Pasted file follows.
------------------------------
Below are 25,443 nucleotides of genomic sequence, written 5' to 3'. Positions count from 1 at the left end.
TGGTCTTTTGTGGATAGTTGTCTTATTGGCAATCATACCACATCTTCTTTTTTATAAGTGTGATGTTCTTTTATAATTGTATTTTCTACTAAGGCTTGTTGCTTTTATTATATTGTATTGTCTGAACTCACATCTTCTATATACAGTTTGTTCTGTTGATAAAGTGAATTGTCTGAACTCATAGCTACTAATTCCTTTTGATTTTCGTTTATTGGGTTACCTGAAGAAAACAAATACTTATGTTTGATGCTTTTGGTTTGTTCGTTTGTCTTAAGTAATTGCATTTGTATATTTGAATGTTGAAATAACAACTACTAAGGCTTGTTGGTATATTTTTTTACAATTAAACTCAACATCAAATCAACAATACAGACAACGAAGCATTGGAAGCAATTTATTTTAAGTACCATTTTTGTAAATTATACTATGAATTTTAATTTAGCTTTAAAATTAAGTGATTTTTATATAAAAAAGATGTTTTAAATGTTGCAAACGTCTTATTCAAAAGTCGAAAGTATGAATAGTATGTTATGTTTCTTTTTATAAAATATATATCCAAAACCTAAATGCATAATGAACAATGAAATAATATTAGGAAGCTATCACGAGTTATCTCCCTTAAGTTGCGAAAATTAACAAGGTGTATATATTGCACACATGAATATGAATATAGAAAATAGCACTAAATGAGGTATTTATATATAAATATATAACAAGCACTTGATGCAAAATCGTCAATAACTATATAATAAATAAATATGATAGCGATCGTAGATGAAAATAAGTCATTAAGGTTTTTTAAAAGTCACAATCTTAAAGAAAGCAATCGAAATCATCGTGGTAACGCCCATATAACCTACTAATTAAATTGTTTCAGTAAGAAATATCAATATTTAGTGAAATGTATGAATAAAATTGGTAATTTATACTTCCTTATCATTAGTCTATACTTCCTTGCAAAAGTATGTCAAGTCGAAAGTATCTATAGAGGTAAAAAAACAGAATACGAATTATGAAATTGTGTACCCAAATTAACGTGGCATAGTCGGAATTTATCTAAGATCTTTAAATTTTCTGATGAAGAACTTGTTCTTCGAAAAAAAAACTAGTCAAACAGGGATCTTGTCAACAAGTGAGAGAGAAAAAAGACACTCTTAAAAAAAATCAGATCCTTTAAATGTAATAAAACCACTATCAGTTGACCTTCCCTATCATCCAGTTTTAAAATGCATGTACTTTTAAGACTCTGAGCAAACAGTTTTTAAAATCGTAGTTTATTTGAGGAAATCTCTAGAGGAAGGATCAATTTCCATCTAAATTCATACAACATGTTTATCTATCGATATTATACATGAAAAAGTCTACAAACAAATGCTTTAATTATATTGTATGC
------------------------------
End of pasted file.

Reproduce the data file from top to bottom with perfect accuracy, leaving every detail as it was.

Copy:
Below are 25,443 nucleotides of genomic sequence, written 5' to 3'. Positions count from 1 at the left end.
TGGTCTTTTGTGGATAGTTGTCTTATTGGCAATCATACCACATCTTCTTTTTTATAAGTGTGATGTTCTTTTATAATTGTATTTTCTACTAAGGCTTGTTGCTTTTATTATATTGTATTGTCTGAACTCACATCTTCTATATACAGTTTGTTCTGTTGATAAAGTGAATTGTCTGAACTCATAGCTACTAATTCCTTTTGATTTTCGTTTATTGGGTTACCTGAAGAAAACAAATACTTATGTTTGATGCTTTTGGTTTGTTCGTTTGTCTTAAGTAATTGCATTTGTATATTTGAATGTTGAAATAACAACTACTAAGGCTTGTTGGTATATTTTTTTACAATTAAACTCAACATCAAATCAACAATACAGACAACGAAGCATTGGAAGCAATTTATTTTAAGTACCATTTTTGTAAATTATACTATGAATTTTAATTTAGCTTTAAAATTAAGTGATTTTTATATAAAAAAGATGTTTTAAATGTTGCAAACGTCTTATTCAAAAGTCGAAAGTATGAATAGTATGTTATGTTTCTTTTTATAAAATATATATCCAAAACCTAAATGCATAATGAACAATGAAATAATATTAGGAAGCTATCACGAGTTATCTCCCTTAAGTTGCGAAAATTAACAAGGTGTATATATTGCACACATGAATATGAATATAGAAAATAGCACTAAATGAGGTATTTATATATAAATATATAACAAGCACTTGATGCAAAATCGTCAATAACTATATAATAAATAAATATGATAGCGATCGTAGATGAAAATAAGTCATTAAGGTTTTTTAAAAGTCACAATCTTAAAGAAAGCAATCGAAATCATCGTGGTAACGCCCATATAACCTACTAATTAAATTGTTTCAGTAAGAAATATCAATATTTAGTGAAATGTATGAATAAAATTGGTAATTTATACTTCCTTATCATTAGTCTATACTTCCTTGCAAAAGTATGTCAAGTCGAAAGTATCTATAGAGGTAAAAAAACAGAATACGAATTATGAAATTGTGTACCCAAATTAACGTGGCATAGTCGGAATTTATCTAAGATCTTTAAATTTTCTGATGAAGAACTTGTTCTTCGAAAAAAAAACTAGTCAAACAGGGATCTTGTCAACAAGTGAGAGAGAAAAAAGACACTCTTAAAAAAAATCAGATCCTTTAAATGTAATAAAACCACTATCAGTTGACCTTCCCTATCATCCAGTTTTAAAATGCATGTACTTTTAAGACTCTGAGCAAACAGTTTTTAAAATCGTAGTTTATTTGAGGAAATCTCTAGAGGAAGGATCAATTTCCATCTAAATTCATACAACATGTTTATCTATCGATATTATACATGAAAAAGTCTACAAACAAATGCTTTAATTATATTGTATGC